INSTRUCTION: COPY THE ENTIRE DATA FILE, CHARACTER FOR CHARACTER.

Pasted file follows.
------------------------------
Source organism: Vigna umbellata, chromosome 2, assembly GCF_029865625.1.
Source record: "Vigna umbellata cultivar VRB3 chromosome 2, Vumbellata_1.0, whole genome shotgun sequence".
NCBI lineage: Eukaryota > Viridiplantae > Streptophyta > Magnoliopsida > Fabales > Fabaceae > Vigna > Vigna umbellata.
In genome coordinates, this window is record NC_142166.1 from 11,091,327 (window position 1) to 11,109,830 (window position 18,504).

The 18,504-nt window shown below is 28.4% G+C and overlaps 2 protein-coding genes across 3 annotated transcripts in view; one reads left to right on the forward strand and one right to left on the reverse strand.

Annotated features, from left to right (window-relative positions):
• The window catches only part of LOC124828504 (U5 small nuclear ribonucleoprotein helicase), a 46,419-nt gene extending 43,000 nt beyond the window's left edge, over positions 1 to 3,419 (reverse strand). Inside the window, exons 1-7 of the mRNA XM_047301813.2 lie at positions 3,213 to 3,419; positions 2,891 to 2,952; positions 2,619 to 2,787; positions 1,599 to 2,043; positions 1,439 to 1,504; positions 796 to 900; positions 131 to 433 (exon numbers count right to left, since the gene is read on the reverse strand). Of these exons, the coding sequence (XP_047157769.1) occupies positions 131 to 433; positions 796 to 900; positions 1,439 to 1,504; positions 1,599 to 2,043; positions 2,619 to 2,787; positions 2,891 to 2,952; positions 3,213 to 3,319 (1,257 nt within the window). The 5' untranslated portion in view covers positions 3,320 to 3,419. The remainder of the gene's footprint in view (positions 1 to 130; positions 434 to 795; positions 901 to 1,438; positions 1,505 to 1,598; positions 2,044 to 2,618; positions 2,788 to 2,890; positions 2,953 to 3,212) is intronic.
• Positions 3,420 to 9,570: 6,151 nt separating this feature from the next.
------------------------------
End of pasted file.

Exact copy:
Source organism: Vigna umbellata, chromosome 2, assembly GCF_029865625.1.
Source record: "Vigna umbellata cultivar VRB3 chromosome 2, Vumbellata_1.0, whole genome shotgun sequence".
NCBI lineage: Eukaryota > Viridiplantae > Streptophyta > Magnoliopsida > Fabales > Fabaceae > Vigna > Vigna umbellata.
In genome coordinates, this window is record NC_142166.1 from 11,091,327 (window position 1) to 11,109,830 (window position 18,504).

The 18,504-nt window shown below is 28.4% G+C and overlaps 2 protein-coding genes across 3 annotated transcripts in view; one reads left to right on the forward strand and one right to left on the reverse strand.

Annotated features, from left to right (window-relative positions):
• The window catches only part of LOC124828504 (U5 small nuclear ribonucleoprotein helicase), a 46,419-nt gene extending 43,000 nt beyond the window's left edge, over positions 1 to 3,419 (reverse strand). Inside the window, exons 1-7 of the mRNA XM_047301813.2 lie at positions 3,213 to 3,419; positions 2,891 to 2,952; positions 2,619 to 2,787; positions 1,599 to 2,043; positions 1,439 to 1,504; positions 796 to 900; positions 131 to 433 (exon numbers count right to left, since the gene is read on the reverse strand). Of these exons, the coding sequence (XP_047157769.1) occupies positions 131 to 433; positions 796 to 900; positions 1,439 to 1,504; positions 1,599 to 2,043; positions 2,619 to 2,787; positions 2,891 to 2,952; positions 3,213 to 3,319 (1,257 nt within the window). The 5' untranslated portion in view covers positions 3,320 to 3,419. The remainder of the gene's footprint in view (positions 1 to 130; positions 434 to 795; positions 901 to 1,438; positions 1,505 to 1,598; positions 2,044 to 2,618; positions 2,788 to 2,890; positions 2,953 to 3,212) is intronic.
• Positions 3,420 to 9,570: 6,151 nt separating this feature from the next.